New characters in Red Dwarf X

A whole cavalcade of new, occasionally maddened characters pop up in Red Dwarf X. Let's welcome them to the family...

Dominator Zlurth

Howard Rimmer

We'd heard of Rimmer's hated siblings before, but the first episode of Red Dwarf X let us see one in the flesh. Or rather, in the light, because Howard Rimmer turned out to be a hologram too. It wasn't the warmest of family reunions, what with Howard immediately reminding Arnie that he was always an "utter twat" before informing him that his "brain is smaller than the salad section in a Scottish supermarket".

It turned out that despite Rimmer's lifelong inferiority complex about Howard, his bruv was every bit as much of a loser as he was. In fact, rather than being a brave captain in the space corps, he too was a lowly vending machine repairman. So did Rimmer also come clean about being a fellow nozzle de-gunker? Not on your nelly, me laddo. When Howard gallantly gave his life to shield Arnold from a deadly weapon, his dying moments were spent in a final spasm of envy as Rimmer lied to him about having a fancy sports car. What can we say, he's a git.

Appears in Episode 1 - Trojan


When Howard Rimmer first turned up with a shapely woman standing alongside him, we all did a whiplash-inducing double take. A woman? Without an "H" on her head? Could it be time for sexy-sexy-human-race-restarting fun for Dave Lister? Was it actually time for him to change his pants and brush his teeth? No such luck, Crawford turned out to be a simulant. And wouldn't you know it, just like... ooooh, every simulant EVER, she was a homicidal maniac. Here's a thought, humans: stop using simulants. It might just work out better that way.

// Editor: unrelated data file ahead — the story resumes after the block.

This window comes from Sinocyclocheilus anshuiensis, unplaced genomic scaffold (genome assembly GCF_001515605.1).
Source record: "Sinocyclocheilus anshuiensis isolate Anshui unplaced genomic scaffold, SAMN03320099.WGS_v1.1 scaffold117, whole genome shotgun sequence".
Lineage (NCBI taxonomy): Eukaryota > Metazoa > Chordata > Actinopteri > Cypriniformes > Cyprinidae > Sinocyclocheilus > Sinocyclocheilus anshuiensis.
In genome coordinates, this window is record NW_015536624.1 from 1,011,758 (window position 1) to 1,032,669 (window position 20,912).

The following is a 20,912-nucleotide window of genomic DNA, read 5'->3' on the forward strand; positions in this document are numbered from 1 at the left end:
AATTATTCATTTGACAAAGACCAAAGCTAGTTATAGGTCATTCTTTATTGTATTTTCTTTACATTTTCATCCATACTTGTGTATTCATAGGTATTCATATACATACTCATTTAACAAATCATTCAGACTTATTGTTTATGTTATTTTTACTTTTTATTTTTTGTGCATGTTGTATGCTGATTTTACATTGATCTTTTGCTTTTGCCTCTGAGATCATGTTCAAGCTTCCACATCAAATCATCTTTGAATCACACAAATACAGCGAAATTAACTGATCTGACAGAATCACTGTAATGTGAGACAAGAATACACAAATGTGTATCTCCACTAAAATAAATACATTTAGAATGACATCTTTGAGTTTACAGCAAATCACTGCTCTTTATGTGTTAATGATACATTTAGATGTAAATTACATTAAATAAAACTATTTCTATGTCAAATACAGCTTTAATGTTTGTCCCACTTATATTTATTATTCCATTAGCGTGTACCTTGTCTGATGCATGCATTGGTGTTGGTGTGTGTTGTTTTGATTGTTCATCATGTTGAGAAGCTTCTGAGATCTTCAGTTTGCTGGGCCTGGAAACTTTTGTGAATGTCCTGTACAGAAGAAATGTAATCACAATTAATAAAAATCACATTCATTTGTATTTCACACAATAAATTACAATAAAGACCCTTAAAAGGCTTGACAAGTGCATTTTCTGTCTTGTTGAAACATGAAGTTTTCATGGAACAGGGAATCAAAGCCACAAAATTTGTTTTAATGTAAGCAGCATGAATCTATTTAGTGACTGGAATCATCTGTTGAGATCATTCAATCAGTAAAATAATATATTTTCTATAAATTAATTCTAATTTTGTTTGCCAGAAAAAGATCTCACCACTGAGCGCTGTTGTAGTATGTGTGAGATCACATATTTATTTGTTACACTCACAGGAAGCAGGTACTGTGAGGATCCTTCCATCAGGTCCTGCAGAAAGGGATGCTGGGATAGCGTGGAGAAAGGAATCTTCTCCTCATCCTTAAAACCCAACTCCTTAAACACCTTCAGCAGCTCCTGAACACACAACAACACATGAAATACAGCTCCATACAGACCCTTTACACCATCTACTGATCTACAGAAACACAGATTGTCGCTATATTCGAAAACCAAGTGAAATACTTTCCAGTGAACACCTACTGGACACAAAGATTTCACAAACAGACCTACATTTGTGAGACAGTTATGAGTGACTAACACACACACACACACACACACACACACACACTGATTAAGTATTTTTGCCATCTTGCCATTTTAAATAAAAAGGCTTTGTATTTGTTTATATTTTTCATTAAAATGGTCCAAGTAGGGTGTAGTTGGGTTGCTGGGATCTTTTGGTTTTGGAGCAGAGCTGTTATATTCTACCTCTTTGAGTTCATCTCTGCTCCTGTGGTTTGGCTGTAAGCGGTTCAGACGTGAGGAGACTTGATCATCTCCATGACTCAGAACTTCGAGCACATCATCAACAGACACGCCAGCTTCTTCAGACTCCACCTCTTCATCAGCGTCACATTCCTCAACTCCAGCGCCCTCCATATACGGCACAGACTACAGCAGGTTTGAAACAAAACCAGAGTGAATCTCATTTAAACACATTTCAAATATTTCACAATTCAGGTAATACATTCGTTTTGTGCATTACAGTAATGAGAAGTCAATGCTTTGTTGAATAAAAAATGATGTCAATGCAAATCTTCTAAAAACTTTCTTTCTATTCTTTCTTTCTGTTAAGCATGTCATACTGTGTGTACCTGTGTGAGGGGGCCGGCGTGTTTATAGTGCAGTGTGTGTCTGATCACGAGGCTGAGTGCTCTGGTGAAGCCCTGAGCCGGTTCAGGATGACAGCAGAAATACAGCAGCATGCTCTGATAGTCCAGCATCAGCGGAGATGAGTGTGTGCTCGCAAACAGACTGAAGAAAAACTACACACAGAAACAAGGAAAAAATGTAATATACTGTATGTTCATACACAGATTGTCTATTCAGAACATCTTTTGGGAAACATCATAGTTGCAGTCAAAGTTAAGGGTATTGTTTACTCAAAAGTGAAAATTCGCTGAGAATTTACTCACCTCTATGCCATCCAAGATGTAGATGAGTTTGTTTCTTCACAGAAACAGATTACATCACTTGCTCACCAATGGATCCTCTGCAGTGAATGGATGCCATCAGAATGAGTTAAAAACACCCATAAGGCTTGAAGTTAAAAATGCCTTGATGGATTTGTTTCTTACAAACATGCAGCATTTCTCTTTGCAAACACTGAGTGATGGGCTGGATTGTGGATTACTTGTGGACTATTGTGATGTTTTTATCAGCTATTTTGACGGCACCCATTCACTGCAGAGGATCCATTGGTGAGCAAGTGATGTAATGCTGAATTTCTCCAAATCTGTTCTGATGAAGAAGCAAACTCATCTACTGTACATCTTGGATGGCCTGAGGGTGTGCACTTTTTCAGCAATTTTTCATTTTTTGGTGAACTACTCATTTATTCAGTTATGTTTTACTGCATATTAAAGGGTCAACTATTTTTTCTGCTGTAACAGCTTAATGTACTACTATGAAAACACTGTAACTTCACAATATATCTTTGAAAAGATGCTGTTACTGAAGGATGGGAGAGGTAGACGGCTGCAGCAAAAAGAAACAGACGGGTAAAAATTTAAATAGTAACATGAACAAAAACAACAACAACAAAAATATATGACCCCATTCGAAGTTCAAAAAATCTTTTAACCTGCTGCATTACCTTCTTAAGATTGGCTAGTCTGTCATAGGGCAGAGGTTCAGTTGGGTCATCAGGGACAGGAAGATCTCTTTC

Anyway, so Crawford was actually secretly plotting against Howard Rimmer and she eventually held everyone at gunpoint while demanding a quantum rod (it's a nifty little gizmo that can whisk your ship places, so we don't blame her really). Luckily, before she could blast everyone to smithereens, the Cat made himself useful for once by injecting her neck with a load of unpleasant code, turning her into a swirly-eyed, goofy-mouthed mannequin. Last we saw her, she had a spoon attached to her hand and was being used as a novelty coffee-stirring device by Lister. Oh, the indignity of it.

Appears in Episode 1 - Trojan

Rebecca Blackstone interview